Vancouver during WWI : The Homefront



This is a repost of a blog from several years ago. It commemorates those who nobly served and fought for the freedom of future generations.


In commemoration of this year’s Remembrance Day, we will explore another aspect of the connection between WWI and Vancouver. World War One, The War to End All Wars, the War of All Nations, the Great War… it was an event of global importance that symbolized the end of the old era and the birth of the 20th century. And, as we’ll see shortly, the four years during which it raged in Europe were also formative years for our young city. The first noticeable effect of the war on Vancouver was the sudden decline in men. Vancouver sent more men to fight, per capita, than any other major city in Canada. B.C. contributed more volunteers in proportion to its population than any other province. So many went that Vancouver’s population fell by 26,000 and didn’t recover until 1919. The Canadian Great War Association identified 1,401 Canadians killed in the First World War who had next-of-kin addresses in Vancouver. Of those who did return, many would be physically injured or suffer from “shell-shock”, now known as Post-Traumatic Stress Disorder.

Click here for an excellent article that goes into the Japanese-Canadians, First Nations, and African-Canadians struggles to join the vast numbers of white Canadians enlisted.

While the war was playing reaper with the city’s population, things on the home front were shifting ceaselessly. Some of the most influential changes are listed below, though the list is far from exhaustive:


The Economy As a result of the declaration of war, the Vancouver Stock Exchange suspended trading for two months. Speculation was grim about the harsh realities that the war would have on the common folk. Would the young and bustling city (only 20-odd years old at this point) be crippled before it was barely established? There are few things as dangerous as panic, and within the first month of the war, food merchants begin selling out as people were hoarding food, preparing for the worst.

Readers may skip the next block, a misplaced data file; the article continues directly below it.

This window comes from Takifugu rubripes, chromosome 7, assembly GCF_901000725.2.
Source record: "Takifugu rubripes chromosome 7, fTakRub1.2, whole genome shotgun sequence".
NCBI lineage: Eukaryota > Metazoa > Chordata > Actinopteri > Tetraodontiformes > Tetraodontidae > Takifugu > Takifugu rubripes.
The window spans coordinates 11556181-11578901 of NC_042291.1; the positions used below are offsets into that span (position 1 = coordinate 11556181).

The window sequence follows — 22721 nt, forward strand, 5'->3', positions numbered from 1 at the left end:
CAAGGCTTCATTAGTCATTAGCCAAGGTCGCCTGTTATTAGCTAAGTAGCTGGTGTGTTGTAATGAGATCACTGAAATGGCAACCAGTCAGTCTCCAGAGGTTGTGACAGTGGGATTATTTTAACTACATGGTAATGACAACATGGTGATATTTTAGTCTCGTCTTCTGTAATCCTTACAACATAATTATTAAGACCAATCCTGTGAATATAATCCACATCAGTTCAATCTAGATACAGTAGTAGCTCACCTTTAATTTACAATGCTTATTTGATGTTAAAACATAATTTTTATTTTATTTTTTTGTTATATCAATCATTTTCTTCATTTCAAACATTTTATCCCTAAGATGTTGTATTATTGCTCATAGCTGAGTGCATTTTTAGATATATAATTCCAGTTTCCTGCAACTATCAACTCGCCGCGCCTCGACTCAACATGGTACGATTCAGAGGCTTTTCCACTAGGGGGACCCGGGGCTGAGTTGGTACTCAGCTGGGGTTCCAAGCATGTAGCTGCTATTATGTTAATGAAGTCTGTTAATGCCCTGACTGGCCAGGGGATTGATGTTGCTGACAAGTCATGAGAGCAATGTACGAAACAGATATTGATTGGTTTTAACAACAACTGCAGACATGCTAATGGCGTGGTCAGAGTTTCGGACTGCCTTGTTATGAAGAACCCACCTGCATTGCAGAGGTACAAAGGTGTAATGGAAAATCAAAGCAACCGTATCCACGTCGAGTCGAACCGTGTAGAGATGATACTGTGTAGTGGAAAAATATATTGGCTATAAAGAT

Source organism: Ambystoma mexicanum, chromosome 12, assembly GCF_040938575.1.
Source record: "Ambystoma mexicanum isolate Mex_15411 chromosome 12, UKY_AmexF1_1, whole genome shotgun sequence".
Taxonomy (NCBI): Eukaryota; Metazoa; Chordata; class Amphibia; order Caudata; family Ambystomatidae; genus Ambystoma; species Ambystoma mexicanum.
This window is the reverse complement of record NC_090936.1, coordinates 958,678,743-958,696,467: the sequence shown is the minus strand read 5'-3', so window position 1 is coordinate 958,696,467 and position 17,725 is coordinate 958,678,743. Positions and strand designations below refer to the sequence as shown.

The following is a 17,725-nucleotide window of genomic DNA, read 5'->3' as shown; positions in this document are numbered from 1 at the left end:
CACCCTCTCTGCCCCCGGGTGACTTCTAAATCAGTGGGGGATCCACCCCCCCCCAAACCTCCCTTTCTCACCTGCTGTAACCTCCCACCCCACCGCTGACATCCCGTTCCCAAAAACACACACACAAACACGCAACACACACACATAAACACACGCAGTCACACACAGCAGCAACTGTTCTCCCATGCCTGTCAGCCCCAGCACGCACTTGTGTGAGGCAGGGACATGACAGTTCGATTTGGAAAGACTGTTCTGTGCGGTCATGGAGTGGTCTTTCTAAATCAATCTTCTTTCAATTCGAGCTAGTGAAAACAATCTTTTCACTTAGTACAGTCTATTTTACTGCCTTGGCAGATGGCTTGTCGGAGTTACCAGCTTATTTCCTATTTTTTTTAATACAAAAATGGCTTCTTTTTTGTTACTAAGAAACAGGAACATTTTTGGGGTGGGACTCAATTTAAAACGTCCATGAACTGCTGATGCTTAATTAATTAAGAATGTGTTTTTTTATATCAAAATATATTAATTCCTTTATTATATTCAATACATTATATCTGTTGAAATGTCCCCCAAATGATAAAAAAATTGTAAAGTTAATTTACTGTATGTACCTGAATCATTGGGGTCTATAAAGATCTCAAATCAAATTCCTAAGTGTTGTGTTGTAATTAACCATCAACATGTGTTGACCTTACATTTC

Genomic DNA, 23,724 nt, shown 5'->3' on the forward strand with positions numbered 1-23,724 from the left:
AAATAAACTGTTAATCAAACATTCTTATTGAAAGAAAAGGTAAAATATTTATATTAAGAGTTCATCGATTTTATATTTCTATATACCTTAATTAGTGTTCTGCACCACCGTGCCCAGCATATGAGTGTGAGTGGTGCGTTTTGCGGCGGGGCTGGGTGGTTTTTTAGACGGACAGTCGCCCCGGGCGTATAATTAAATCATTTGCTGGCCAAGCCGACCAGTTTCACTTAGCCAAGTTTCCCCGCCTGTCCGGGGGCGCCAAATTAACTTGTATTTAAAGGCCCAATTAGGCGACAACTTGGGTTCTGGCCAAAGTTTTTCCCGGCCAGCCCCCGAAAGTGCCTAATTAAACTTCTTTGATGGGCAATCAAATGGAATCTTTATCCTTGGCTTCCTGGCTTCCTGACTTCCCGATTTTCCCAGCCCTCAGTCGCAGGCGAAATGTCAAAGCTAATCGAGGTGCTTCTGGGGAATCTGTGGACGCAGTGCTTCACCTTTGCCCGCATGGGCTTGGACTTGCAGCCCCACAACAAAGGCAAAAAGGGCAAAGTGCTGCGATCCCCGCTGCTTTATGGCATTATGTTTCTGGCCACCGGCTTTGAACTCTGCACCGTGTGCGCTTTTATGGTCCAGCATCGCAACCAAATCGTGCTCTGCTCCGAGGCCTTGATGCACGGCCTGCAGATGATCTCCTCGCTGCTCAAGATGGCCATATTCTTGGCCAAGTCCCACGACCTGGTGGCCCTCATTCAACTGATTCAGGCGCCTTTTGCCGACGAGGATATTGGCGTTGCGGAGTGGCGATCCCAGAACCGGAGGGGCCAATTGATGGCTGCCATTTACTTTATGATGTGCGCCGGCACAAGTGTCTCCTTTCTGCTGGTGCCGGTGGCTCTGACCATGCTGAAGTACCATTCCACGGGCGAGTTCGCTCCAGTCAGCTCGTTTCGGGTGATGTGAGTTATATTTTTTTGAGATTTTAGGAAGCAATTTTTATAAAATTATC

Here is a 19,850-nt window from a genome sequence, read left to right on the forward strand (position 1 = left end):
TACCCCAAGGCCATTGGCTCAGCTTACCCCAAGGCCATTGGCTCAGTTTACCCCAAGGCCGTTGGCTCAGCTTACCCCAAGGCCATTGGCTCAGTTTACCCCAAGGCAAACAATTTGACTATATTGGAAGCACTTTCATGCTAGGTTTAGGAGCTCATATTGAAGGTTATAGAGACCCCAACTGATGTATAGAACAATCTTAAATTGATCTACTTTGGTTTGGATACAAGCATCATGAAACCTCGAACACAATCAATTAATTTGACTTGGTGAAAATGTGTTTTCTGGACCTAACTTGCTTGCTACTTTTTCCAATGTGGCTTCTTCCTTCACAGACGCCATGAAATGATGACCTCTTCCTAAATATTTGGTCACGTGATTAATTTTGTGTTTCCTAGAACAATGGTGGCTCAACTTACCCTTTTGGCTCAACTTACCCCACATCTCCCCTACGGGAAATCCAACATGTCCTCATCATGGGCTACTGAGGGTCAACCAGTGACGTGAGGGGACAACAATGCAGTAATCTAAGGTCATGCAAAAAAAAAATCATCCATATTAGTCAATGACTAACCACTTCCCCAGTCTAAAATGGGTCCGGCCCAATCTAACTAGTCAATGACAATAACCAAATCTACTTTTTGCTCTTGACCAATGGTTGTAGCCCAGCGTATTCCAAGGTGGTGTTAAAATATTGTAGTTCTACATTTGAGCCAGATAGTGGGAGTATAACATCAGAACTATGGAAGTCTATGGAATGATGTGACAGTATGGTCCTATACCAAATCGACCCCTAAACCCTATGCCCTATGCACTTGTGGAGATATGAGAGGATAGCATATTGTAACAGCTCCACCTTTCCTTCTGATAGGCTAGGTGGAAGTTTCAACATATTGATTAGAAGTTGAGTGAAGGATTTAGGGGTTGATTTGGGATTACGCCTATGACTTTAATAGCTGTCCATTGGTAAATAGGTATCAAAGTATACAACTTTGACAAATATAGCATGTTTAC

Luckily, this fear was unfounded – the province of BC did wonderfully – economically speaking – during the Great War. The war machine was hungry for natural resources, and BC was quick to feed it. Rapid industrialization began – in 1910 there were 40 registered forest companies, and by 1918 there were 140. Where the province had a single pulp mill before the war, by its end there were six. Copper, used in shell casings, became B.C.’s most valuable mineral commodity with exports tripling to $18 million a year. Zinc production, another strategic military metal, grew sevenfold.

In 1914, industrial output for B.C. was less than $150 million a year. By the war’s end it was $400 million, with dramatic increases in both resource extraction and manufacturing. The development also accelerated urbanization, as populations concentrated in the Fraser Valley, around Vancouver and on southern Vancouver Island near Victoria. Before the war, only 20 per cent of the population was urban. After the war, the ratio had begun to reverse and more than half lived in cities.

Alien Enemies The Vancouver of over 100 years ago was not the hallmark of diversity that it is today. Deep-seeded racism underpinned many aspects of life, affecting where one could work and if one had the right to vote. The Great War had the strongest effect on the Austrian and German members of Vancouver’s (and Canada’s) population.


In May of 1916, the Vancouver City Council made enquiries of all not-yet-naturalized city residents of German or Austrian birth to determine if they should be interned or deported. Deemed “Alien Enemies,” those not deported or interned were required to report to the police every two weeks.


Unionize! Rumblings of unionization began in the early 1900s, but came into public fruition in Vancouver during the 1910s. A series of strikes and boycotts rocked the city (and the police department) right up until the late 1930s.